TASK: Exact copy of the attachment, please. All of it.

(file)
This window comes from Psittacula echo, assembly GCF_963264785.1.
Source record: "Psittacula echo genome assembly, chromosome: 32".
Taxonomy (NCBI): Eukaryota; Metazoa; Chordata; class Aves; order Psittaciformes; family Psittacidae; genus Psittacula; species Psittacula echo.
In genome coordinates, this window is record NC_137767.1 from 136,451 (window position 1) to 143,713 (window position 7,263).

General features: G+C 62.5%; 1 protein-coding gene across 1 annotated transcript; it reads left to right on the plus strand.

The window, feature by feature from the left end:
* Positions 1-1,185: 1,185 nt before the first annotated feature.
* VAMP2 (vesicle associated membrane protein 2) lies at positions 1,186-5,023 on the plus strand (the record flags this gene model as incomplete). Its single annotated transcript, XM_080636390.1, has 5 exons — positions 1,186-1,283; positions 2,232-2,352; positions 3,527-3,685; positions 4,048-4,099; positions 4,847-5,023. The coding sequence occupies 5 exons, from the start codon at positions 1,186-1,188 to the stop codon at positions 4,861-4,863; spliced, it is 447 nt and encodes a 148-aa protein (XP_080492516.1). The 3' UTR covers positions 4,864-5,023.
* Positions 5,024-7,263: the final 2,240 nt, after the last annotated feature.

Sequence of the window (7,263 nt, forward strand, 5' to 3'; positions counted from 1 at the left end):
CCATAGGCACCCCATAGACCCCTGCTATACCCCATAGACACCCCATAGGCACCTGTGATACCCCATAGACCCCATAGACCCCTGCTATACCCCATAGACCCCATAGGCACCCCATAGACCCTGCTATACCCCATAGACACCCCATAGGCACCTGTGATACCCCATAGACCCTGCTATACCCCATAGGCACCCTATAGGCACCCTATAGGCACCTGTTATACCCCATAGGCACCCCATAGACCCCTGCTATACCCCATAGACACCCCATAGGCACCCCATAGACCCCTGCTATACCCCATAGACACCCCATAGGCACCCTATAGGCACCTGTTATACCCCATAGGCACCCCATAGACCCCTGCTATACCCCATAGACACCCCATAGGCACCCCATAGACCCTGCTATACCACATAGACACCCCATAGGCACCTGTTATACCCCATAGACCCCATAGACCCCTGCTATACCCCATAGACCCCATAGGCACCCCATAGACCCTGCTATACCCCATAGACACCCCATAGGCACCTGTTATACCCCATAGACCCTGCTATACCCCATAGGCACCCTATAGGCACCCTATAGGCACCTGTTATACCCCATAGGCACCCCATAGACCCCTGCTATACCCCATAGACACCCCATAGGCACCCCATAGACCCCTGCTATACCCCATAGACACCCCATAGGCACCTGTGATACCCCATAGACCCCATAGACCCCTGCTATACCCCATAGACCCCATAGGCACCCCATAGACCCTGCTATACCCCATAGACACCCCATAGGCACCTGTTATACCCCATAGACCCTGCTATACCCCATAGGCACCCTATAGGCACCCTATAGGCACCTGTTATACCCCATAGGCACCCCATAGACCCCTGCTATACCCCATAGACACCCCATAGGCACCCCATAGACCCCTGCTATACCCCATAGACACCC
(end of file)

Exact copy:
This window comes from Psittacula echo, assembly GCF_963264785.1.
Source record: "Psittacula echo genome assembly, chromosome: 32".
Taxonomy (NCBI): Eukaryota; Metazoa; Chordata; class Aves; order Psittaciformes; family Psittacidae; genus Psittacula; species Psittacula echo.
In genome coordinates, this window is record NC_137767.1 from 136,451 (window position 1) to 143,713 (window position 7,263).

General features: G+C 62.5%; 1 protein-coding gene across 1 annotated transcript; it reads left to right on the plus strand.

The window, feature by feature from the left end:
* Positions 1-1,185: 1,185 nt before the first annotated feature.
* VAMP2 (vesicle associated membrane protein 2) lies at positions 1,186-5,023 on the plus strand (the record flags this gene model as incomplete). Its single annotated transcript, XM_080636390.1, has 5 exons — positions 1,186-1,283; positions 2,232-2,352; positions 3,527-3,685; positions 4,048-4,099; positions 4,847-5,023. The coding sequence occupies 5 exons, from the start codon at positions 1,186-1,188 to the stop codon at positions 4,861-4,863; spliced, it is 447 nt and encodes a 148-aa protein (XP_080492516.1). The 3' UTR covers positions 4,864-5,023.
* Positions 5,024-7,263: the final 2,240 nt, after the last annotated feature.

Sequence of the window (7,263 nt, forward strand, 5' to 3'; positions counted from 1 at the left end):
CCATAGGCACCCCATAGACCCCTGCTATACCCCATAGACACCCCATAGGCACCTGTGATACCCCATAGACCCCATAGACCCCTGCTATACCCCATAGACCCCATAGGCACCCCATAGACCCTGCTATACCCCATAGACACCCCATAGGCACCTGTGATACCCCATAGACCCTGCTATACCCCATAGGCACCCTATAGGCACCCTATAGGCACCTGTTATACCCCATAGGCACCCCATAGACCCCTGCTATACCCCATAGACACCCCATAGGCACCCCATAGACCCCTGCTATACCCCATAGACACCCCATAGGCACCCTATAGGCACCTGTTATACCCCATAGGCACCCCATAGACCCCTGCTATACCCCATAGACACCCCATAGGCACCCCATAGACCCTGCTATACCACATAGACACCCCATAGGCACCTGTTATACCCCATAGACCCCATAGACCCCTGCTATACCCCATAGACCCCATAGGCACCCCATAGACCCTGCTATACCCCATAGACACCCCATAGGCACCTGTTATACCCCATAGACCCTGCTATACCCCATAGGCACCCTATAGGCACCCTATAGGCACCTGTTATACCCCATAGGCACCCCATAGACCCCTGCTATACCCCATAGACACCCCATAGGCACCCCATAGACCCCTGCTATACCCCATAGACACCCCATAGGCACCTGTGATACCCCATAGACCCCATAGACCCCTGCTATACCCCATAGACCCCATAGGCACCCCATAGACCCTGCTATACCCCATAGACACCCCATAGGCACCTGTTATACCCCATAGACCCTGCTATACCCCATAGGCACCCTATAGGCACCCTATAGGCACCTGTTATACCCCATAGGCACCCCATAGACCCCTGCTATACCCCATAGACACCCCATAGGCACCCCATAGACCCCTGCTATACCCCATAGACACCC